“A great big thank you for your women’s heart health talk. Hearing your own heart attack story and what you subsequently learned at Mayo Clinic was so powerful. I had no idea how different a woman’s heart attack experience can be compared to men. Thanks for an informative and life-saving presentation.”
Myth: Most women die from cancer.
♥ Fact: Heart disease has been the leading cause of death for women since 1908. Six times more women will die from heart disease this year than will die from breast cancer. In fact, heart disease will kill more women than all forms of cancer combined.
Myth: Heart disease is a man’s problem.
♥ Fact: Since 1984, more women than men have died of heart disease each year. Women are twice as likely as men to die after a heart attack.
Myth: Only older women have heart disease.
♥ Fact: Heart disease threatens all women, even those as young as 30-40. For example, the rate of sudden cardiac death of women in their 30s and 40s is increasing much faster than in men their same age, rising 30% in the last decade.
A majority of women aged 25-35, a key audience to learn and practice heart disease prevention, believe that cancer is their greatest health risk. We know that heart disease is 20-30 years in the making, so young women need to be aware of risk and prevention – especially if they are smokers who take birth control pills. We now know, too, that pregnancy complications like pre-eclampsia are strongly linked to future heart attack. As women approach menopause, our risks of heart disease increase alarmingly compared to men’s risks.
Myth: Most doctors know about women’s risk of heart disease.
♥ Fact: A 2005 American Heart Association study showed that only 8% of family physicians and 17% of cardiologists knew that heart disease kills more women than men. And the chances of women being misdiagnosed in mid-heart attack and sent home from the E.R. are far higher than for their male counterparts: research on cardiac misdiagnoses reported in the New England Journal of Medicine* found that women heart patients under age 55 were seven times more likely to be misdiagnosed by E.R. physicians than men of the same age. The consequences of this were enormous: being sent away from the hospital doubled their chances of dying.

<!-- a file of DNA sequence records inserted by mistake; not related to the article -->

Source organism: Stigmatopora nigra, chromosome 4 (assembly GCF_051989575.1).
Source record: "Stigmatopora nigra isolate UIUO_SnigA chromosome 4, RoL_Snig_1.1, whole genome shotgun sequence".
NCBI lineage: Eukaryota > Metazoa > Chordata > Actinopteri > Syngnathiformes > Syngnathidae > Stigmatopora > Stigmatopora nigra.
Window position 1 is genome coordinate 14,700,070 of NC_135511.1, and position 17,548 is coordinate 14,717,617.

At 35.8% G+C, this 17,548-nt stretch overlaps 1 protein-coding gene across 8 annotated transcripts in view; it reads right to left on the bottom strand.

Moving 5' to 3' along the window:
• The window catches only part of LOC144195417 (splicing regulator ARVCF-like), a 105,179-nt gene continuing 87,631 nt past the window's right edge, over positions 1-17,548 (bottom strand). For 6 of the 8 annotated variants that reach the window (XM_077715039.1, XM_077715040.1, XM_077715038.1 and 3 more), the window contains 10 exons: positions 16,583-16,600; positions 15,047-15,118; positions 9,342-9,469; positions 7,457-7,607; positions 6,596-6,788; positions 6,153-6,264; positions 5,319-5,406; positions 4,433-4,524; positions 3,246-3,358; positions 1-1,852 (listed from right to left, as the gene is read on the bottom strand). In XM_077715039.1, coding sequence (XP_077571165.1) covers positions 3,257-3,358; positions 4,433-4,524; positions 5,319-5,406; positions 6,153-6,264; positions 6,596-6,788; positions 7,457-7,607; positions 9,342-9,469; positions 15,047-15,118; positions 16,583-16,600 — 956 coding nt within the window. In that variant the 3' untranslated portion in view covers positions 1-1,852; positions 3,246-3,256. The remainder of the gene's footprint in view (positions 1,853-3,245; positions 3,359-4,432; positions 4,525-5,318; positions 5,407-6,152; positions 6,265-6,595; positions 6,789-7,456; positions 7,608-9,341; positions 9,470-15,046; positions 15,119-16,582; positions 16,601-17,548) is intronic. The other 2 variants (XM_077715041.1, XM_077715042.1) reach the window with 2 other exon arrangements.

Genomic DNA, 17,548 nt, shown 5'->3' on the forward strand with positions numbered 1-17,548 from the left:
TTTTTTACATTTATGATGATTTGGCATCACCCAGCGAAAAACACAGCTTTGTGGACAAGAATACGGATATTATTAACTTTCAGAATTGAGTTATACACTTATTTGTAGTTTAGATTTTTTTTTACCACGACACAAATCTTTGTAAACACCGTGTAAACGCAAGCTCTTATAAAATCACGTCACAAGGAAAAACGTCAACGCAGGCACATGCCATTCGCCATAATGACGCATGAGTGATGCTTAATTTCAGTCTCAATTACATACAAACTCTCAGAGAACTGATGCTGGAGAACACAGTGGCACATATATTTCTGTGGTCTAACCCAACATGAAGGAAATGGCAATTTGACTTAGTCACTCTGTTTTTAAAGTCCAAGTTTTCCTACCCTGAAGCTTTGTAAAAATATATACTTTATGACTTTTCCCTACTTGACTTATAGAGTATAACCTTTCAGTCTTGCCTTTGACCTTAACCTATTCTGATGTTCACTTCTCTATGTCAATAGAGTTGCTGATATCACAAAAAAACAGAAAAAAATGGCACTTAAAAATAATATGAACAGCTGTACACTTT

Myth: Women are great communicators, so they know how to talk to their doctors about heart disease.
♥ Fact: A survey of women with heart disease showed that only 35% initially told their physicians about their heart-related symptoms, and only 8% of physicians who received this information correctly recognized the health problem as potentially heart-related. Only 23% of women surveyed asked their physician questions about heart disease even when they were initially diagnosed. And women are far less likely than men are to seek immediate medical help when experiencing cardiac symptoms.
Myth: Women and men with heart disease get the same care.
♥ Fact: Far too often, women fighting heart disease are not accurately diagnosed and do NOT receive the care they need when they need it. A study published in the journal Heart showed that among heart patients, women were less likely than men to receive medications like beta blockers, statins and ACE inhibitors – which are crucial to prevent further heart problems. Women are also less likely than men to receive implanted defibrillator devices to control irregular heartbeats – or even aspirin! – following a cardiac event.
Myth: If heart disease isn’t in your family, it really isn’t a problem for you.
♥ Fact: A family history of heart disease does increase risk of developing the disease if your father/brother had a cardiac event before the age of 55, or if your mother/sister had one before age 65. But many women without any family history have heart attacks or heart problems. Risk factors include:
- high blood pressure
- high LDL cholesterol / low HDL cholesterol
- physical inactivity
Myth: You can’t do anything to stop heart disease.
♥ Fact: Yes, you can! You can significantly reduce your risk of heart disease if you have the information you need, know the questions to ask your physician, and commit to making heart-smart changes to your lifestyle. Experts estimate that up to 80% of heart disease is preventable.
Do you need a patient-friendly glossary to translate confusing cardiology phrases, jargon and terminology?
* Pope JH, Aufderheide TP, Ruthazer R, et al. Missed diagnoses of acute cardiac ischemia in the emergency department. N Engl J Med. 2000;342:1163-1170.
See also: Myths Endure About Women and Heart Attacks, Victoria Times Colonist
This page was last updated on February 6, 2015